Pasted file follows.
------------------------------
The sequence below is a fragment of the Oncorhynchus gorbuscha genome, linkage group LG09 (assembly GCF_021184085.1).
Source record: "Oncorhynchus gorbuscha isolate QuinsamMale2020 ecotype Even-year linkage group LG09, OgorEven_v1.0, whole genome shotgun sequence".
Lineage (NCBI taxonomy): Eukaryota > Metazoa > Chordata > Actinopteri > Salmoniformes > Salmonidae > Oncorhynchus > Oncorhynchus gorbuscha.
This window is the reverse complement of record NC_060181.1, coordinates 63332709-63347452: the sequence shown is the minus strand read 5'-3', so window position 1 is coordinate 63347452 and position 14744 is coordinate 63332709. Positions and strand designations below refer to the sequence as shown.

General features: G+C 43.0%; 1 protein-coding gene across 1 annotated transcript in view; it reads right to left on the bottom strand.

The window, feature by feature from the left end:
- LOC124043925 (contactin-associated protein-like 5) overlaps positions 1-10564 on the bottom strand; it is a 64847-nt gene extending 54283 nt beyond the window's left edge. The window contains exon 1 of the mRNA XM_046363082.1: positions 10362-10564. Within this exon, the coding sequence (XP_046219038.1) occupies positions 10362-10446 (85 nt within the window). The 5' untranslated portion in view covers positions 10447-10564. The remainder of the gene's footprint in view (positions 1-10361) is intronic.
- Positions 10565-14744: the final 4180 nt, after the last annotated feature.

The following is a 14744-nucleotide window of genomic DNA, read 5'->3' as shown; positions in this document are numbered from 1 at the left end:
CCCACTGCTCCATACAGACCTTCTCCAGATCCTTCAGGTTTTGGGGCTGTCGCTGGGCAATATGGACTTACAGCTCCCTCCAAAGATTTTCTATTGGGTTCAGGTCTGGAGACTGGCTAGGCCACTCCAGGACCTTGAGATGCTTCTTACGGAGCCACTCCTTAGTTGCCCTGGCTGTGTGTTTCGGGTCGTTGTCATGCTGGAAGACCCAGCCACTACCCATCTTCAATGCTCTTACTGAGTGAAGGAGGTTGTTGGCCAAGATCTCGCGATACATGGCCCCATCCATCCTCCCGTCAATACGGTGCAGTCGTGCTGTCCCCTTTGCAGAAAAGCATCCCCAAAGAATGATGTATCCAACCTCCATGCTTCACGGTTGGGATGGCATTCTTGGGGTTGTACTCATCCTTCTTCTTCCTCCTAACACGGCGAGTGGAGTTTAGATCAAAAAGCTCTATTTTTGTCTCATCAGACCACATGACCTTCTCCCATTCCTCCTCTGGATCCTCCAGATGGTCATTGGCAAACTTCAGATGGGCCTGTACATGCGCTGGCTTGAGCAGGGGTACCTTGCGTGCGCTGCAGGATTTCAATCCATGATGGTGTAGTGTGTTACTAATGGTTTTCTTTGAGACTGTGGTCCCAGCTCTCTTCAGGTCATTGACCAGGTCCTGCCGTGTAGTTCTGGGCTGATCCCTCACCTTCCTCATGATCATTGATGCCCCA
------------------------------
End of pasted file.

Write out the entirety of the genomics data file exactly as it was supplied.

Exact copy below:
The sequence below is a fragment of the Oncorhynchus gorbuscha genome, linkage group LG09 (assembly GCF_021184085.1).
Source record: "Oncorhynchus gorbuscha isolate QuinsamMale2020 ecotype Even-year linkage group LG09, OgorEven_v1.0, whole genome shotgun sequence".
Lineage (NCBI taxonomy): Eukaryota > Metazoa > Chordata > Actinopteri > Salmoniformes > Salmonidae > Oncorhynchus > Oncorhynchus gorbuscha.
This window is the reverse complement of record NC_060181.1, coordinates 63332709-63347452: the sequence shown is the minus strand read 5'-3', so window position 1 is coordinate 63347452 and position 14744 is coordinate 63332709. Positions and strand designations below refer to the sequence as shown.

General features: G+C 43.0%; 1 protein-coding gene across 1 annotated transcript in view; it reads right to left on the bottom strand.

The window, feature by feature from the left end:
- LOC124043925 (contactin-associated protein-like 5) overlaps positions 1-10564 on the bottom strand; it is a 64847-nt gene extending 54283 nt beyond the window's left edge. The window contains exon 1 of the mRNA XM_046363082.1: positions 10362-10564. Within this exon, the coding sequence (XP_046219038.1) occupies positions 10362-10446 (85 nt within the window). The 5' untranslated portion in view covers positions 10447-10564. The remainder of the gene's footprint in view (positions 1-10361) is intronic.
- Positions 10565-14744: the final 4180 nt, after the last annotated feature.

The following is a 14744-nucleotide window of genomic DNA, read 5'->3' as shown; positions in this document are numbered from 1 at the left end:
CCCACTGCTCCATACAGACCTTCTCCAGATCCTTCAGGTTTTGGGGCTGTCGCTGGGCAATATGGACTTACAGCTCCCTCCAAAGATTTTCTATTGGGTTCAGGTCTGGAGACTGGCTAGGCCACTCCAGGACCTTGAGATGCTTCTTACGGAGCCACTCCTTAGTTGCCCTGGCTGTGTGTTTCGGGTCGTTGTCATGCTGGAAGACCCAGCCACTACCCATCTTCAATGCTCTTACTGAGTGAAGGAGGTTGTTGGCCAAGATCTCGCGATACATGGCCCCATCCATCCTCCCGTCAATACGGTGCAGTCGTGCTGTCCCCTTTGCAGAAAAGCATCCCCAAAGAATGATGTATCCAACCTCCATGCTTCACGGTTGGGATGGCATTCTTGGGGTTGTACTCATCCTTCTTCTTCCTCCTAACACGGCGAGTGGAGTTTAGATCAAAAAGCTCTATTTTTGTCTCATCAGACCACATGACCTTCTCCCATTCCTCCTCTGGATCCTCCAGATGGTCATTGGCAAACTTCAGATGGGCCTGTACATGCGCTGGCTTGAGCAGGGGTACCTTGCGTGCGCTGCAGGATTTCAATCCATGATGGTGTAGTGTGTTACTAATGGTTTTCTTTGAGACTGTGGTCCCAGCTCTCTTCAGGTCATTGACCAGGTCCTGCCGTGTAGTTCTGGGCTGATCCCTCACCTTCCTCATGATCATTGATGCCCCA